The allegorical impulse
Submission to uncertainty 2019 Oil on paper laid on canvas, 150cm x120cm x 2.5cm
Allegory hasn’t had an easy run in the visual art world over the last couple of hundred years.
It’s often been misunderstood in its various forms and is frequently confused with symbolism and metaphor. It fell badly out of fashion with the arrival of Romanticism in the nineteenth century when allegory was pushed aside as artists rushed to embrace the supposed purity and clarity of classical symbolism. Then came Modernism, which certainly wasn’t looking to rehabilitate allegory: to be an allegorist, it must mean one was a historicist, and above all, the Modernist credo was “Il faut etre de son temps”. Then Formalism appeared and obsessed with the idea of artwork as object in itself, meaning art now had no place at all as a moralising didactic tool.
And after all those ‘isms” came Postmodernism, the 'ism' of a postmodern world of mass consumerism, “depthless culture”, and superficial celebrity culture. Cultural theorists began to consider the sorts of grammatical and cultural devices which might encapsulate this world, inviting us to consider montage, pastiche, irony, parody…and yes, allegory.
Just because allegory in the late 20th century became a subject for serious discussion did not mean it became any less embarrassing for artists admitting to an allegorical impulse. The words of Friedrich Melchior Grimm would reverberate unhelpfully in any artist’s head:
“For my part, I think that nothing so testifies to an artist’s lack of genius as resorting to allegory”.
The allegorical impulse though is hard for contemporary artists to ignore. Appropriation of images emptied of their original meaning and significance is evident in a range of contemporary art practices, and site specific installations informed by the allegorical cult of the ruin are two manifestations observed by Craig Owens in his celebrated early 1980s essays. He went on to describe a form of narrative allegory which looks to “the material of the signifier over the meanings of the signifieds”. In other words, the processes and materials themselves function allegorically. This is a hugely important aspect of my practice. My paintings evolve through a process which embraces a permanent state of unsettling uncertainty, using materials and approaches which vary and mix on a daily basis. I start not-knowing, and I move my hand and arm in a not-knowing direction. The absurdity and uncertainty and unknowingness and unknowability of contemporary society is allegorised in the process.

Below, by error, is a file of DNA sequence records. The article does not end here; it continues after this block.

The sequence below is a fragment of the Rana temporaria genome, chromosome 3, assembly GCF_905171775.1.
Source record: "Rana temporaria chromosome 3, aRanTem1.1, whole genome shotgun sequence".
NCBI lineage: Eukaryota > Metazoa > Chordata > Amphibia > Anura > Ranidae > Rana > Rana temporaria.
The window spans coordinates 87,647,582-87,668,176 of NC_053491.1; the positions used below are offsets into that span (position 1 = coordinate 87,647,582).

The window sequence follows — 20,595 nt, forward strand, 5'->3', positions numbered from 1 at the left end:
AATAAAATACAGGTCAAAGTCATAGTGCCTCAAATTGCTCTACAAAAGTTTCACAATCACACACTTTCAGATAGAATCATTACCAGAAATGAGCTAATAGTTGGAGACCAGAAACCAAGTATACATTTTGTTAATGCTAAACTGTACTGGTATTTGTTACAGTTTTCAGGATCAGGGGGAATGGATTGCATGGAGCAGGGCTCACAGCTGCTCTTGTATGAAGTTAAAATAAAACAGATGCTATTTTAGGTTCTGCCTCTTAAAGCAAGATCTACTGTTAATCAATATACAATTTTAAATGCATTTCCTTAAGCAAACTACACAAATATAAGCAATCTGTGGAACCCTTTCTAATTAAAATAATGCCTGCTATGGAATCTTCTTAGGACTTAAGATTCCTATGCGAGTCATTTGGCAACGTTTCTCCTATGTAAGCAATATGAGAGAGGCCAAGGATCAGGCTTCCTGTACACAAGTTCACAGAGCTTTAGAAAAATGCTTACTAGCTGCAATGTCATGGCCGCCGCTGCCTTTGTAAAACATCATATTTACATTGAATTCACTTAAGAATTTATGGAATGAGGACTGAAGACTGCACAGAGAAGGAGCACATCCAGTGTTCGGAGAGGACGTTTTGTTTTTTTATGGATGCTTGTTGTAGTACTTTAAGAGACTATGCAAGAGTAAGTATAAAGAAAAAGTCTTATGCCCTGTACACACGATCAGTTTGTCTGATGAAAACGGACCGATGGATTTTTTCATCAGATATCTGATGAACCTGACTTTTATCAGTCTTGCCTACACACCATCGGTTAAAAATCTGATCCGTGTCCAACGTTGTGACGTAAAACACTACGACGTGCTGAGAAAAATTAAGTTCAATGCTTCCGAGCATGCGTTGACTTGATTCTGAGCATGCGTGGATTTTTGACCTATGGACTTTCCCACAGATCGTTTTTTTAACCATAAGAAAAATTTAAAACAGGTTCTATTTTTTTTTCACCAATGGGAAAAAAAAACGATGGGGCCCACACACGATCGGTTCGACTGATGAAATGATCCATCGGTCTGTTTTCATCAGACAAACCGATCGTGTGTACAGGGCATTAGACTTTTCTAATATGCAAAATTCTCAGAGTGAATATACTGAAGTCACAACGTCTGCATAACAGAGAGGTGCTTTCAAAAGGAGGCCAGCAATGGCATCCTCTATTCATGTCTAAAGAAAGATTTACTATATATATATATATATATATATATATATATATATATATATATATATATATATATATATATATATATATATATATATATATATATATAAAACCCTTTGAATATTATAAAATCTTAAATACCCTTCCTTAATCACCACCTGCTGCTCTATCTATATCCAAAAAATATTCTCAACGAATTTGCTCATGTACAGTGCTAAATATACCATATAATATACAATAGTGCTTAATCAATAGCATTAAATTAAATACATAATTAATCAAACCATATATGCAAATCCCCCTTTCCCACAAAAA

Nor should we forget entirely traditional allegorical devices in these postmodern times. In his monumental analysis of sixteenth century Baroque drama, Walter Benjamin identified a more modern form of allegory than the traditional clear didactic medieval devices, which he saw as shifting and playing with meaning. Ambiguity and a multiplicity of meanings were inherent in this form. His analysis of the shifting dialectical movement of Baroque allegory empowers the viewer/reader in a new and important way. This is a form of allegory perfectly at ease in a post-Barthesian death-of-the-author world of 21st century art. Nowadays we recognise the artist has no control over the way images are read.
So whilst conventional image-based allegory at first sight has no place in our postmodern society, Benjaminian allegory in contrast flourishes in this fragmented and superficial world of image saturation and reproduction layered with multiple meanings and ambiguities. Which is where my pigs come in. The pigs are not there to be “read” in any particular way but are a device capable of multiple readings and interpretations. It is to you, the viewer, to make what you will of the imagery and processes I use.
Gillian Holding 2020
Note: This blog post is based on a much lengthier essay written by me in 2009 and which will in due course make its way online if I ever find a way to open documents originally formatted in an ancient early version of Apple Pages. There has to be a 21st century allegorical element in that.